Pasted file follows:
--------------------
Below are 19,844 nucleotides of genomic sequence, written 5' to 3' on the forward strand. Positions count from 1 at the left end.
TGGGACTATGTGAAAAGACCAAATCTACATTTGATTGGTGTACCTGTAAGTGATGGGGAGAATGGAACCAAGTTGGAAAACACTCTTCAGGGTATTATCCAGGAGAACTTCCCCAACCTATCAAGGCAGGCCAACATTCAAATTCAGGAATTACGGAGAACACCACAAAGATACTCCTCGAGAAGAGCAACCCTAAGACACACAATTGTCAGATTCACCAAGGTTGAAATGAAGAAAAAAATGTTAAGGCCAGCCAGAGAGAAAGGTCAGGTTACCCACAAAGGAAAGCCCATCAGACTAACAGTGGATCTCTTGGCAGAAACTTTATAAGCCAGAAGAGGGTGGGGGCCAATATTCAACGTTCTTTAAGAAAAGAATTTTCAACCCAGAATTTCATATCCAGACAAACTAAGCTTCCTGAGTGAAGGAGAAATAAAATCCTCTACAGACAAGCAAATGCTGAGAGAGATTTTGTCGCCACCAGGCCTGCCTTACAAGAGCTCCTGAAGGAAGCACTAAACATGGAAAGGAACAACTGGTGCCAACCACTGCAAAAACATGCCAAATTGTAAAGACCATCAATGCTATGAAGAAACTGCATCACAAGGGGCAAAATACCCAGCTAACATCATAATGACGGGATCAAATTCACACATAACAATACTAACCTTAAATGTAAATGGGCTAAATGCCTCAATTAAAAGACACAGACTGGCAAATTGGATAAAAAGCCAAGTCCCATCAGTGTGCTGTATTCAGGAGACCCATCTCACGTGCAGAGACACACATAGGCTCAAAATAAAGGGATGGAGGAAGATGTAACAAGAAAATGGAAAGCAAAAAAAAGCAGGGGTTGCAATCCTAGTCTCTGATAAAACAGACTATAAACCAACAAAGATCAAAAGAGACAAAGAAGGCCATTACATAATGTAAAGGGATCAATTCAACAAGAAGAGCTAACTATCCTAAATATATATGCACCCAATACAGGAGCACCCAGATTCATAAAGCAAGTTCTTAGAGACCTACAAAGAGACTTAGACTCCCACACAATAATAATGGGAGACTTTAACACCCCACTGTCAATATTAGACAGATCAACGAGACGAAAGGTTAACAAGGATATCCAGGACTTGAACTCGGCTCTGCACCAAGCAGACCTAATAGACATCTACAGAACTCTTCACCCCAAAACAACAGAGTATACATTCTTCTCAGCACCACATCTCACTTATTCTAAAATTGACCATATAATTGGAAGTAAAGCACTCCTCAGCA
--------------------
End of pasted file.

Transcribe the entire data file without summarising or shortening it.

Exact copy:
Below are 19,844 nucleotides of genomic sequence, written 5' to 3' on the forward strand. Positions count from 1 at the left end.
TGGGACTATGTGAAAAGACCAAATCTACATTTGATTGGTGTACCTGTAAGTGATGGGGAGAATGGAACCAAGTTGGAAAACACTCTTCAGGGTATTATCCAGGAGAACTTCCCCAACCTATCAAGGCAGGCCAACATTCAAATTCAGGAATTACGGAGAACACCACAAAGATACTCCTCGAGAAGAGCAACCCTAAGACACACAATTGTCAGATTCACCAAGGTTGAAATGAAGAAAAAAATGTTAAGGCCAGCCAGAGAGAAAGGTCAGGTTACCCACAAAGGAAAGCCCATCAGACTAACAGTGGATCTCTTGGCAGAAACTTTATAAGCCAGAAGAGGGTGGGGGCCAATATTCAACGTTCTTTAAGAAAAGAATTTTCAACCCAGAATTTCATATCCAGACAAACTAAGCTTCCTGAGTGAAGGAGAAATAAAATCCTCTACAGACAAGCAAATGCTGAGAGAGATTTTGTCGCCACCAGGCCTGCCTTACAAGAGCTCCTGAAGGAAGCACTAAACATGGAAAGGAACAACTGGTGCCAACCACTGCAAAAACATGCCAAATTGTAAAGACCATCAATGCTATGAAGAAACTGCATCACAAGGGGCAAAATACCCAGCTAACATCATAATGACGGGATCAAATTCACACATAACAATACTAACCTTAAATGTAAATGGGCTAAATGCCTCAATTAAAAGACACAGACTGGCAAATTGGATAAAAAGCCAAGTCCCATCAGTGTGCTGTATTCAGGAGACCCATCTCACGTGCAGAGACACACATAGGCTCAAAATAAAGGGATGGAGGAAGATGTAACAAGAAAATGGAAAGCAAAAAAAAGCAGGGGTTGCAATCCTAGTCTCTGATAAAACAGACTATAAACCAACAAAGATCAAAAGAGACAAAGAAGGCCATTACATAATGTAAAGGGATCAATTCAACAAGAAGAGCTAACTATCCTAAATATATATGCACCCAATACAGGAGCACCCAGATTCATAAAGCAAGTTCTTAGAGACCTACAAAGAGACTTAGACTCCCACACAATAATAATGGGAGACTTTAACACCCCACTGTCAATATTAGACAGATCAACGAGACGAAAGGTTAACAAGGATATCCAGGACTTGAACTCGGCTCTGCACCAAGCAGACCTAATAGACATCTACAGAACTCTTCACCCCAAAACAACAGAGTATACATTCTTCTCAGCACCACATCTCACTTATTCTAAAATTGACCATATAATTGGAAGTAAAGCACTCCTCAGCA